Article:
One Flew Over the Cuckoo’s Nest (1975)

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I’d only ever seen this film once before and decided to watch it again with my boyfriend, as we were on a Nicholson hype after previously watching The Shining.

The film centres around a criminal named McMurphy who tries to sneak his way out of working hard in prison life to kick back in the mental institution, but it’s clear from the get go that relaxing through his sentence might not be as easy as he imagined. 

Jack Nicholson pulls another outstanding performance out of the bag and it’s easy to see why he grabbed his first Oscar win.

There are plenty of other familiar faces along the way but most noticeable is Brad Dourif (who I only really knew from the Chucky movies) who is fantastic in his role as stuttering Billy Bibbit.

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I don’t want to get all deep and political, but the mental health system has come a long way in recent years. Every day people are finding the strength to talk about depression and anxiety and we are slowly changing the way in which these are viewed and discussed. Obviously, there are much bigger fish to fry but talking about the smaller picture can help change the bigger one.

This film however, focuses on the flaws that existed many moons ago. Patients were drugged and ignored when they didn’t comply and in some cases were harshly mistreated instead of being properly helped and medicated.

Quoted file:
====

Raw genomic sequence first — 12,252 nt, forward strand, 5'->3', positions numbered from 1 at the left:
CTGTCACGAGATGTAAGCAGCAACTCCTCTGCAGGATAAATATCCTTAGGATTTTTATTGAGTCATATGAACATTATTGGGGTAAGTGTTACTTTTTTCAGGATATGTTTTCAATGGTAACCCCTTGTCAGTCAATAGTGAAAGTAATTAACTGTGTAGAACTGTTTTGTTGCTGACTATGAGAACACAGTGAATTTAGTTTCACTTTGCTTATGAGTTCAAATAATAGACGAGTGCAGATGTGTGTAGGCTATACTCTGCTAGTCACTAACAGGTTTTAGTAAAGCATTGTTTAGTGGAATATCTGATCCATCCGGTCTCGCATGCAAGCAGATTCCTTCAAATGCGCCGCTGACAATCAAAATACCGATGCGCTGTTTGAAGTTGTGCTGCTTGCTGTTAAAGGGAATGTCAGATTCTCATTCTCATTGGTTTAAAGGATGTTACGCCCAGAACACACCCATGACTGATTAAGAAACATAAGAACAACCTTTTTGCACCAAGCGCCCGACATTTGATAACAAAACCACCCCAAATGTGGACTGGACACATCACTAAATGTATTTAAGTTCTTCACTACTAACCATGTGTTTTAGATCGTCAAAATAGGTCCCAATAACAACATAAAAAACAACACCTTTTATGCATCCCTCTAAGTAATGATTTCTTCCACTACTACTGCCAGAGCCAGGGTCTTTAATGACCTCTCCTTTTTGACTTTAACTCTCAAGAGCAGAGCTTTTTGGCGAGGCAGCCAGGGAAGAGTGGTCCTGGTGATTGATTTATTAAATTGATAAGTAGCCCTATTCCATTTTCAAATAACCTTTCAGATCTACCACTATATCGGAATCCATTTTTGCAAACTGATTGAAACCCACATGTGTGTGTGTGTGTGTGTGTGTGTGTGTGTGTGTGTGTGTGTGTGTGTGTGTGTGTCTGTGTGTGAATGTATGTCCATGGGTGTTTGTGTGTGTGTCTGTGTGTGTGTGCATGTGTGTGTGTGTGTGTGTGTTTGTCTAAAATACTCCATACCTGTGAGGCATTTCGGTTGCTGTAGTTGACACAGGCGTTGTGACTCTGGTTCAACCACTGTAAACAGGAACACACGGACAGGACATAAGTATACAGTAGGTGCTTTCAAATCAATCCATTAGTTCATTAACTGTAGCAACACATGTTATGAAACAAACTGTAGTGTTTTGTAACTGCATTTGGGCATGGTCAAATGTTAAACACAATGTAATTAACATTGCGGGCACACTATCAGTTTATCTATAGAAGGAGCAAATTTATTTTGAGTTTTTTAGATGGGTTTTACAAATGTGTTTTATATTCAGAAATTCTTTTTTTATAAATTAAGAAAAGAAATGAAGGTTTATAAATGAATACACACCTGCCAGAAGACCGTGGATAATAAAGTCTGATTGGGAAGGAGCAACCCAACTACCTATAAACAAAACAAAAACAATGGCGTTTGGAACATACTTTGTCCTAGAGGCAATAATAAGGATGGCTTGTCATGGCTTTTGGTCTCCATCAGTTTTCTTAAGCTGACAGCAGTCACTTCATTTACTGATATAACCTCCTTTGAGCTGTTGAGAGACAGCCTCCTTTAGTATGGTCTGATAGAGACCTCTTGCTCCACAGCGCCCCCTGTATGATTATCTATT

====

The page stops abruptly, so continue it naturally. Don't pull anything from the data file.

The main antagonist of this story is the infamous Mrs. Ratched.

I’ve seen many people online describe her as one of the vilest villains in cinema history, but to me she isn’t really a bad guy at all?

Is she a stickler for the rules? Sure thing. Does she feel the need to assert her authority? A lot of the time, yes BUT does she actively and voluntarily try and harm anybody? No.

For a lot of the characters, we’re never really told the reasons that they’re at the hospital and for all we know, they could be seriously dangerous to themselves and others around them, so isn’t it her responsibility to put her foot down from time to time?

Now of course the methods of ‘punishment’ or ‘rehabilitation’ are a little twisted, but at the time the movie was set, these were acceptable and sometimes even shown to improve mental illnesses, so for all Ratched and the other nurses and doctors knew, they were trying to help.

To me, the whole Ratched vs Randle scenario is similar to hard faced teacher VS naughty student. Both sides thought what they were doing was good and what the other was doing was bad.

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Randle brings fun and light to the inmates and he really does seem to have a huge impact on their lives. Some for good and some for bad.

It’s that idea that goes hand in hand with the movie itself and how at times it can be beautifully uplifting and then again heartbreakingly sad. I finished the film not really knowing how to feel, and that’s part of what makes it great, there are so many conflicting emotions.

In general, I’m not a huge fan of solid dramas yet this movie has so many layers and is laced with humour, making it enjoyable every time you watch.

8/10 – It’s a very well put together movie with some elements that are perfect. However for me, it’s not got the heart I wished it would have. I love the characters and their performances, but watching it for a second time, something is missing for me.

It’s still outstanding, but not something I’d reach for or recommend time after time.

P.s – watching this movie, I honestly can’t believe it was made in 1975! Like whaaaat?!

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